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12 July 2019updated 17 Jan 2024 6:13am

How a Green New Deal would allow workers to lead the struggle against climate crisis

It is for the people whose jobs are affected to decide what a just transition looks like: it is not for politicians or activists to dictate to them. 

By Lauren Townsend

The landmark IPCC report on the climate crisis stated that we have just over a decade to radically change how we organise our societies and economies, before we face the prospect of catastrophic and irreversible climate breakdown. It was a dramatic and terrifying wake-up call. But as activists and Labour Party members, we believe this state of emergency is no excuse to water down our socialist values. Quite the opposite: it makes an even stronger case for building a society in the interests of working people. That’s why we’re calling on the Labour Party to adopt a Green New Deal, so that workers are front and centre in the response to climate change.

But of course workers are not simply a disconnected group of people selling their labour; they are organised, represented and defended by a trade union movement. This weekend, thousands of trade union members will gather for the Durham Miners’ Gala to remember the struggles of their movement. We see a Green New Deal as a continuation of these struggles. We believe the global transition away from fossil fuels can never be just unless it is led by workers around the world, and that means trade unions playing a leading role. It is for the people whose jobs are affected to decide what a just transition looks like: it is not for politicians or activists to dictate to them.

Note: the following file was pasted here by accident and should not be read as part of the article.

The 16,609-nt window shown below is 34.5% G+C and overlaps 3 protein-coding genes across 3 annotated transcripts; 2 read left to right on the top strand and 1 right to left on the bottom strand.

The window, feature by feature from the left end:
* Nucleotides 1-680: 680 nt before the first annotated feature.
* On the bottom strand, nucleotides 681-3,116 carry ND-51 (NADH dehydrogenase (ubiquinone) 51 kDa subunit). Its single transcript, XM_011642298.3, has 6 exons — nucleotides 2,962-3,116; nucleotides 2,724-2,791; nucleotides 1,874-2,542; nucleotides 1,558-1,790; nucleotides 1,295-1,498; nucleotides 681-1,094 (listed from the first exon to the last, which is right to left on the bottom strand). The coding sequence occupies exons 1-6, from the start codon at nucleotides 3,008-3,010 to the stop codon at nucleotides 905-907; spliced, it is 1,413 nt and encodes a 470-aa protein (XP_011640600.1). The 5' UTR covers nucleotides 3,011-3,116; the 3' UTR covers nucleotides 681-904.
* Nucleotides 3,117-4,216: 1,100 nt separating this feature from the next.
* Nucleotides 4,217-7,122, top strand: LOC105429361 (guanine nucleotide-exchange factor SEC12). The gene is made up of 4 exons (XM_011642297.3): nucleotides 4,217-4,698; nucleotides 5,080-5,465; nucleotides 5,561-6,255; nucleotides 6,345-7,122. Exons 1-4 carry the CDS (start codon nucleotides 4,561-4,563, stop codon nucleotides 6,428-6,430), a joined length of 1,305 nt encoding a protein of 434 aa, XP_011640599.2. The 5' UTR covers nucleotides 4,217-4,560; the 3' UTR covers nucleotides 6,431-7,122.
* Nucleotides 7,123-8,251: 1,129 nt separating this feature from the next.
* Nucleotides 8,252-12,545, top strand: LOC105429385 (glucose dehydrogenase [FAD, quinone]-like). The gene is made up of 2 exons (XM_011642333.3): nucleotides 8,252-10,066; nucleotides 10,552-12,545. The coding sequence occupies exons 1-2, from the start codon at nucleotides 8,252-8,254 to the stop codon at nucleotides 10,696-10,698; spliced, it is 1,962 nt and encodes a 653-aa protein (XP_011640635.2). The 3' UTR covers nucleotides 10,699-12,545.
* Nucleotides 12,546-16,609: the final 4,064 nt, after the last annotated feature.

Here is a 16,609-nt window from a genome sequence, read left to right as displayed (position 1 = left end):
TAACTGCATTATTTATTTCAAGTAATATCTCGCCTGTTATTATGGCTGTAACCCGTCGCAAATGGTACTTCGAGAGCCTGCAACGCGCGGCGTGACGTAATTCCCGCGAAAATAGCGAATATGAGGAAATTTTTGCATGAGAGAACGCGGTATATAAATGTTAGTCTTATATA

Too often, green activists call for the replacement of fossil fuel jobs by renewable jobs in the abstract, neglecting the fact there are real workers in the here and now with decent and dignified work who want to know what will happen to them if their industries are phased out. We expect Labour to work side-by-side with the unions that represent these workers to ensure that through the transition all energy workers are offered retraining, a new job on equivalent terms and conditions, covered by collective agreements and fully supported in their housing and income.

A Green New Deal should not be an aspiration, but a practical guide on how to defend and extend the rights of workers today and in the future. We support the repeal of anti-trade union legislation, such as the Trade Union Act of 1984, the restoration of collective bargaining rights, and other policies aimed at increasing union density in parallel to a Green New Deal.

Realising a Green New Deal also means accepting the renewables industry has not necessarily been good to workers, despite being good for the planet. Unions we have spoken to cite a “start-up culture” in many renewable companies which makes organising workers difficult, and relations with trade unions tepid. Health and safety issues are a concern. In 2013, a horrifying photo emerged of two workers huddled atop a wind turbine on fire in the Netherlands. Unable to escape, they burned to death in full view of those below. In the UK, the jobs currently being produced by the renewables industry are often not as good as those they replace — not least because the current government has cut subsidies to the renewables sector. Implementing a Green New Deal means being honest about the renewables industry, and radically improving it.